Romans 12 – Christian Conduct & Religion

After the reign of the Emperor Augustus (27 B.C. to A.D. 14), the emperor was also considered to be a god and he was worshipped on special occasions.
Each god had a special festival day which was usually a public holiday. This holiday gave people the opportunity to visit the temple for whichever god was being celebrated.

At this temple, priests would sacrifice animals and offer them to the god.

We’ll end this study tomorrow with…

Romans 12
Christian Conduct

1 I beseech you therefore, brethren, by the mercies of God, that ye present your bodies a living sacrifice, holy, acceptable unto God, which is your reasonable service.

Scriptures like this is probably where lunatics came up with the great idea of sacrificing people, they were doing it for God.

12:1-16:27 – Paul now turns to the practical application of all he has said previously in the letter.  This does not mean that he has not said anything about Christian living up to this point.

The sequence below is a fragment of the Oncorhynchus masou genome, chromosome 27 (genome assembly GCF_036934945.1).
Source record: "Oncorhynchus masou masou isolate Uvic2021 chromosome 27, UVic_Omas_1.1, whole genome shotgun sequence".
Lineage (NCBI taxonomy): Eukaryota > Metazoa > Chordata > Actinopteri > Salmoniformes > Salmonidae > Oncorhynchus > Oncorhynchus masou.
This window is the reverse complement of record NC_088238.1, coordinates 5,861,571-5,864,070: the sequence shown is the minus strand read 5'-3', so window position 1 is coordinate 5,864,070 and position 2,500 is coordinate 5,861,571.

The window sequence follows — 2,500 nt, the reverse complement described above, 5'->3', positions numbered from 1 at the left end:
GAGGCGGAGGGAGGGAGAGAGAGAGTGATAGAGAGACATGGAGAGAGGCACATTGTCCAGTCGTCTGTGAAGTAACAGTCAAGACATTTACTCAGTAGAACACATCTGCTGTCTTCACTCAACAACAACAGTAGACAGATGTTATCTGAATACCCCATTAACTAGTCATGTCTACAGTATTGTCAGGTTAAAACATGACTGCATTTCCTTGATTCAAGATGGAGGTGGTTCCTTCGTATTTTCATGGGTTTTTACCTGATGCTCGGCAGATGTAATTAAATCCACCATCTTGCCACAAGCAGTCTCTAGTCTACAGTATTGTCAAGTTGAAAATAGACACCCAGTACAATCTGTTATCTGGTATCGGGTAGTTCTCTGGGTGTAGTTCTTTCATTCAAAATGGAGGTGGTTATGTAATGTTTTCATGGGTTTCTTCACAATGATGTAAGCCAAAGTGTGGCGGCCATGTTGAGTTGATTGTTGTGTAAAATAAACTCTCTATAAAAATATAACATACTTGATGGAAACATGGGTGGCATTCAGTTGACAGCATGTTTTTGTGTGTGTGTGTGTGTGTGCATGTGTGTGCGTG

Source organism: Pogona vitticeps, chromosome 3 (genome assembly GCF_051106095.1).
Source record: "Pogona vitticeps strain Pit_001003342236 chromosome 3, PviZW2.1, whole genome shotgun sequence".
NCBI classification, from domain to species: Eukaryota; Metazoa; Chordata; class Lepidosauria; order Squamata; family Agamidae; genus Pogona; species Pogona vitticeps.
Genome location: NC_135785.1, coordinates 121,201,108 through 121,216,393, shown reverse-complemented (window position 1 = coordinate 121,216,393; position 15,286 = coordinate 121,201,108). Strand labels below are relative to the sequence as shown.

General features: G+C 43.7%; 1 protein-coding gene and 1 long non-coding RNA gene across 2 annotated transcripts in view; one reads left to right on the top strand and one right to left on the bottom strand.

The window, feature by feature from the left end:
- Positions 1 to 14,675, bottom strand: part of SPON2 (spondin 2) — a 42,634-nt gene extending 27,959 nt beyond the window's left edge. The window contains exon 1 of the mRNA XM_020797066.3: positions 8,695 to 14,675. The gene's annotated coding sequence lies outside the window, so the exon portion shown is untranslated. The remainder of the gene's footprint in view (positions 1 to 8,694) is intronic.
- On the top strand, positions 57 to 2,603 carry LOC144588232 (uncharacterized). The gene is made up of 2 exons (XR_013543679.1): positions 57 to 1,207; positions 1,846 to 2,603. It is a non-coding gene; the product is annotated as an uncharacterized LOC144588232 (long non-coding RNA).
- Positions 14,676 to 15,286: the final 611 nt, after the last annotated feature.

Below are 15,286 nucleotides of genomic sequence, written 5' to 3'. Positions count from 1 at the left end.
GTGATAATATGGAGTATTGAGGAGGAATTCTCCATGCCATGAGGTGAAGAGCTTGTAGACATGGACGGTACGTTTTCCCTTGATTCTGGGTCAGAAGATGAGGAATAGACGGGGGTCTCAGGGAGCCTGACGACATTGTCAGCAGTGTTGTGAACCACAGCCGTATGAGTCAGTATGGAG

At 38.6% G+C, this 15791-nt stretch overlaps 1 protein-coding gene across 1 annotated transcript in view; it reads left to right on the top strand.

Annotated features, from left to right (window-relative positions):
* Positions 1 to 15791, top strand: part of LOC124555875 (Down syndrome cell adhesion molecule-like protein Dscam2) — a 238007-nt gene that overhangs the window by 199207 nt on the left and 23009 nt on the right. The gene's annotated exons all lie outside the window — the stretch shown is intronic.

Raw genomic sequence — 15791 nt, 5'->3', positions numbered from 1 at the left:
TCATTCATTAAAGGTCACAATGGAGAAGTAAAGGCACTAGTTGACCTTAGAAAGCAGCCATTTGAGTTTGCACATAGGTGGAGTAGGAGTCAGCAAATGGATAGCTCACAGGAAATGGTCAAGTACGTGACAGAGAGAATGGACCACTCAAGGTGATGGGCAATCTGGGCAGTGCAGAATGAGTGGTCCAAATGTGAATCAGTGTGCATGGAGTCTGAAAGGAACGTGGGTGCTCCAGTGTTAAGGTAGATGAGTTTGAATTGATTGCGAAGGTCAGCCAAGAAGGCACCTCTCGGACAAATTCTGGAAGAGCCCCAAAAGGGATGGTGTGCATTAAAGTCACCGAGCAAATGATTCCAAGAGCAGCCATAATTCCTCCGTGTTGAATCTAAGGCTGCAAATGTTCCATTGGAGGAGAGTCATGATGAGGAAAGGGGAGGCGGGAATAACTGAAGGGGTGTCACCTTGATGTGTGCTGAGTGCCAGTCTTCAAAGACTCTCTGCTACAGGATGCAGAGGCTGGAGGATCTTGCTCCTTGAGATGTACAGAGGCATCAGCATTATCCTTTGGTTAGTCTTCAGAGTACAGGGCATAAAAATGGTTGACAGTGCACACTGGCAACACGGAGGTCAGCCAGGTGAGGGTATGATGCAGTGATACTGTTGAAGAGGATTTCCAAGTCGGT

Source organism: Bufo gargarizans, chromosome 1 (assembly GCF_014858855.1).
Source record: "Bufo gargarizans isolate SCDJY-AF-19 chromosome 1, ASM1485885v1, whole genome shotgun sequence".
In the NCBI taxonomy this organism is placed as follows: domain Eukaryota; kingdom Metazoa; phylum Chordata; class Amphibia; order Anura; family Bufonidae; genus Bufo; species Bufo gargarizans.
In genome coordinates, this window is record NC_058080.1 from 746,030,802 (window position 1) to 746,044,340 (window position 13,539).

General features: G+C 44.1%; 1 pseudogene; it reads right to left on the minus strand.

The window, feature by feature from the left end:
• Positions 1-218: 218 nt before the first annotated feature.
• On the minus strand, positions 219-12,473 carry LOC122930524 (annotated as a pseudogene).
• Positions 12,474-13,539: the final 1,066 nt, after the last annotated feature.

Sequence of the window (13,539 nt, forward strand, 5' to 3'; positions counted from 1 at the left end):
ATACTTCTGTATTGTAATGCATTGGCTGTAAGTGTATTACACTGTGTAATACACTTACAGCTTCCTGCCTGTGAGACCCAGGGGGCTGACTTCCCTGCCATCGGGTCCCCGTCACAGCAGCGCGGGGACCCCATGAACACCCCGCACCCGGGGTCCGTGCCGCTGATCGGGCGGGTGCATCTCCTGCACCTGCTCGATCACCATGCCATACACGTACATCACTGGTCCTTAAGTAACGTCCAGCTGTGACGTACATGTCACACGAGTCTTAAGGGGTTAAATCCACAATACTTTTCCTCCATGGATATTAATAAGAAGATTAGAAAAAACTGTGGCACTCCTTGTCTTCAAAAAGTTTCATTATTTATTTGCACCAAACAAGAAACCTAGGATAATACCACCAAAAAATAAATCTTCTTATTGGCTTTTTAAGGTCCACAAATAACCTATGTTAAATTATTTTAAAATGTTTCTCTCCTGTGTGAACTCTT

Chapters 6-8 have touched on this already, but now Paul goes into detail to show that Jesus Christ is to be Lord of every area of life.  These chapters are not a postscript to the great theological discussions in chapters 1-11.

In a real sense the entire letter has been directed toward the goal of showing that God demands our action as well as our believing and thinking.  Faith expresses itself in obedience.

The Parthenon in Athens, Greece, was built for the goddess Athena in 447–432 B.C. and remained devoted to her cult for nearly a thousand years.
Later serving as a Christian church and then as an Islamic mosque under the Ottoman Empire.

“Reasonable Service” – not merely ritual activity but the involvement of heart, mind and will.  Not just a bunch of chatting and moaning like the Muslim’s do.

“Acceptable” – to God, not necessarily to us.

“Will of God” – what God wants from the believer here and now.

2 And be not conformed to this world: but be ye transformed by the renewing of your mind, that ye may prove what is that good, and acceptable, and perfect, will of God.

1 Jn 2:15-17 explains what Paul is saying very clearly.

3 For I say, through the grace given unto me, to every man that is among you, not to think of himself more highly than he ought to think; but to think soberly, according as God hath dealt to every man the measure of faith.